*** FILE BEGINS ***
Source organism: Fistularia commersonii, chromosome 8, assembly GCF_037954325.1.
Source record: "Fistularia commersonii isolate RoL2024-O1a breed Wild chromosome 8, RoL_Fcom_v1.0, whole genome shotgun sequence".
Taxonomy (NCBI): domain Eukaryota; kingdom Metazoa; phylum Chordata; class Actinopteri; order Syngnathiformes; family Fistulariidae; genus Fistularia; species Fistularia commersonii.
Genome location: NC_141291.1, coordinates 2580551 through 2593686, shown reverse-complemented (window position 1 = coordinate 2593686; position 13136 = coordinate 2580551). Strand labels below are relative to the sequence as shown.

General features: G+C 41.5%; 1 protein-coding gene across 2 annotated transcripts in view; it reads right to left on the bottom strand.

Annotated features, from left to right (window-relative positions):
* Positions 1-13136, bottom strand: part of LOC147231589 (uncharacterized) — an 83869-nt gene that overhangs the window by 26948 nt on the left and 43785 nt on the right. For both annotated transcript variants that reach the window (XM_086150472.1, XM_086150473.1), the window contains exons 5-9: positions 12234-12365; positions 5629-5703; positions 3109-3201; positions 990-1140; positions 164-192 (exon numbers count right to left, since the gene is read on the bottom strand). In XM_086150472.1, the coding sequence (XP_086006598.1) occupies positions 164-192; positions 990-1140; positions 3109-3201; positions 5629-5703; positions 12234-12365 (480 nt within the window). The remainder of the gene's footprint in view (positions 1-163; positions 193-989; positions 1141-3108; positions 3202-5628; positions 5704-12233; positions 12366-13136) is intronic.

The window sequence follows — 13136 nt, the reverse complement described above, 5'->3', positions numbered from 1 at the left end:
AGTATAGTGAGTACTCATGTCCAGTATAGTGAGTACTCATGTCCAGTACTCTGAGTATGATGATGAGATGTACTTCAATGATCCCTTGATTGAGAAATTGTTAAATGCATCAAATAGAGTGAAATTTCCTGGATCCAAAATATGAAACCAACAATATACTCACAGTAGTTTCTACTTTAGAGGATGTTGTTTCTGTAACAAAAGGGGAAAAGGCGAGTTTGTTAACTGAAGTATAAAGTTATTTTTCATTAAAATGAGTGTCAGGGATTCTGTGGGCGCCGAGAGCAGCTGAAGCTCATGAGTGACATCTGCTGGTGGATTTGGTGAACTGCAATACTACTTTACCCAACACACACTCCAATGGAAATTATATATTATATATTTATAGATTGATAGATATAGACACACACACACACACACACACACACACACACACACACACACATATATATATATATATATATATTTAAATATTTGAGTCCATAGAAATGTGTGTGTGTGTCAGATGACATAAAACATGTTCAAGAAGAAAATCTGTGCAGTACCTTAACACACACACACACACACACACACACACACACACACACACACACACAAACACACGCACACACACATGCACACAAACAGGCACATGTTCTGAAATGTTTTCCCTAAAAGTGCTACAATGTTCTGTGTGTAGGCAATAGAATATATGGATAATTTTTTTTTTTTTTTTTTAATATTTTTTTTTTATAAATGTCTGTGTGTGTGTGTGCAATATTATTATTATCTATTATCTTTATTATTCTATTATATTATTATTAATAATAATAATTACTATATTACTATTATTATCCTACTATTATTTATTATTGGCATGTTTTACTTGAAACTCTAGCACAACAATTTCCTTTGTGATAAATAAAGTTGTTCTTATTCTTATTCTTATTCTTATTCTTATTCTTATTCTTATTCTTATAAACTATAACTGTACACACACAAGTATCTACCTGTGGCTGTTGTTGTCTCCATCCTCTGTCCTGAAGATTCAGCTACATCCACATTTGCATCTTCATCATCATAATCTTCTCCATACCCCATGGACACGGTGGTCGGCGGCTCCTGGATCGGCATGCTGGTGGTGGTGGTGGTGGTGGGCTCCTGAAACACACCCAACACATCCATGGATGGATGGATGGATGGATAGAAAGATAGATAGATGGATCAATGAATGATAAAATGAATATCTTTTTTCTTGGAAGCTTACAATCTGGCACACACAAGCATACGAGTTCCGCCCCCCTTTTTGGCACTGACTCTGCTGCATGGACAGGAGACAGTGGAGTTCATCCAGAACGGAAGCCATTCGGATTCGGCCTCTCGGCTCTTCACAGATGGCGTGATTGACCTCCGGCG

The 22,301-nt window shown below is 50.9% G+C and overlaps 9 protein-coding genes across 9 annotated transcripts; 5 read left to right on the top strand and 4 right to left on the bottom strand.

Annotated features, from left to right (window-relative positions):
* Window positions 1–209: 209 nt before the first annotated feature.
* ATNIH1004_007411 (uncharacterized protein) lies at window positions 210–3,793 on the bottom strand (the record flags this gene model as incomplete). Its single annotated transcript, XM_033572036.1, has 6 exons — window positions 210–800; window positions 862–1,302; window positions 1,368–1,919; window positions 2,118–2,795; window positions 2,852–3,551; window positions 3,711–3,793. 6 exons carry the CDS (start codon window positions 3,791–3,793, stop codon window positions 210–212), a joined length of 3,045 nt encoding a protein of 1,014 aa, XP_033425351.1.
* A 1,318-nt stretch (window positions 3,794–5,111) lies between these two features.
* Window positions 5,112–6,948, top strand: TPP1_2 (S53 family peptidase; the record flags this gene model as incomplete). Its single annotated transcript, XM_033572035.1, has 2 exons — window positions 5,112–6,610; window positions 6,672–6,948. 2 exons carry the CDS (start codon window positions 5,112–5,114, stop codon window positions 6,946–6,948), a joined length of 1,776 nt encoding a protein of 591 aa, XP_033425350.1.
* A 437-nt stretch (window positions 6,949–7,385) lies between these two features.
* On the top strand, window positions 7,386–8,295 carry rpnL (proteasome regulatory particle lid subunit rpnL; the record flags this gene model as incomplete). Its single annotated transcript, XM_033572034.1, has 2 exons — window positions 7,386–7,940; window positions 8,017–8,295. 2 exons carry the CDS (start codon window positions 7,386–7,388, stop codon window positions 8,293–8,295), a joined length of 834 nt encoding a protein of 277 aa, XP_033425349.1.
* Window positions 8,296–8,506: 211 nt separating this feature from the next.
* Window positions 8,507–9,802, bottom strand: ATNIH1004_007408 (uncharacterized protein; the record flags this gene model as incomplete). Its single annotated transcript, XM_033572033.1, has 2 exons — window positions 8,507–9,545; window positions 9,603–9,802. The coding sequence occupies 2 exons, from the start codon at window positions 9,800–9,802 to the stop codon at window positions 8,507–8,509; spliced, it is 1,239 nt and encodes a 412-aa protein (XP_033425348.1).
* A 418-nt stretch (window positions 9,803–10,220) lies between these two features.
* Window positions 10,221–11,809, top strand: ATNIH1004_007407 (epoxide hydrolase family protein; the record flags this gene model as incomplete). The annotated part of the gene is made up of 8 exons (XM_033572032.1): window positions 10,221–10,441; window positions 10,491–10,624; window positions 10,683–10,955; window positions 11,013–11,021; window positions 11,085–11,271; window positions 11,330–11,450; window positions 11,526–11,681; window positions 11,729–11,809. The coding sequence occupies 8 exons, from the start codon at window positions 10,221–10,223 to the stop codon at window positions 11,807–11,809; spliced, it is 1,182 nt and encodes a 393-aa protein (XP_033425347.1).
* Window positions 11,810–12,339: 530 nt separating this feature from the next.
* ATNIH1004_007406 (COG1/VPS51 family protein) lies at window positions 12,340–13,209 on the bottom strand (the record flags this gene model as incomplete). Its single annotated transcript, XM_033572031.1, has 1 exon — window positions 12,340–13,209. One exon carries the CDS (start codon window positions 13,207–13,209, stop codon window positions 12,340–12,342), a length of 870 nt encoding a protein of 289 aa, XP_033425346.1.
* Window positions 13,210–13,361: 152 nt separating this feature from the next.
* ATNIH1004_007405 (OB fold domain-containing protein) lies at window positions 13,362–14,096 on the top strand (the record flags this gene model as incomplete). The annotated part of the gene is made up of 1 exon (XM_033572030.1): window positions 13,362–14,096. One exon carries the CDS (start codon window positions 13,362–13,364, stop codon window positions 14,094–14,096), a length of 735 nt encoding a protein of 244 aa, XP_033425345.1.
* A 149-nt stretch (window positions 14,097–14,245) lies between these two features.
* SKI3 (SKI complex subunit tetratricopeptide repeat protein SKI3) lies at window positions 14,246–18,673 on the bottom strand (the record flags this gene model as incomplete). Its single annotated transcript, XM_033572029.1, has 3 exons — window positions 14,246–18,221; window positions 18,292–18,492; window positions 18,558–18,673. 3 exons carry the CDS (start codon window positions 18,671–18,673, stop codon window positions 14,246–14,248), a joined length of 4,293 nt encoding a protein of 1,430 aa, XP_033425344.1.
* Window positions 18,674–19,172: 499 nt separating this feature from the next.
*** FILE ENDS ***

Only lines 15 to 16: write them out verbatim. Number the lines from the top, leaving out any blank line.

* Window positions 5,112–6,948, top strand: TPP1_2 (S53 family peptidase; the record flags this gene model as incomplete). Its single annotated transcript, XM_033572035.1, has 2 exons — window positions 5,112–6,610; window positions 6,672–6,948. 2 exons carry the CDS (start codon window positions 5,112–5,114, stop codon window positions 6,946–6,948), a joined length of 1,776 nt encoding a protein of 591 aa, XP_033425350.1.
* A 437-nt stretch (window positions 6,949–7,385) lies between these two features.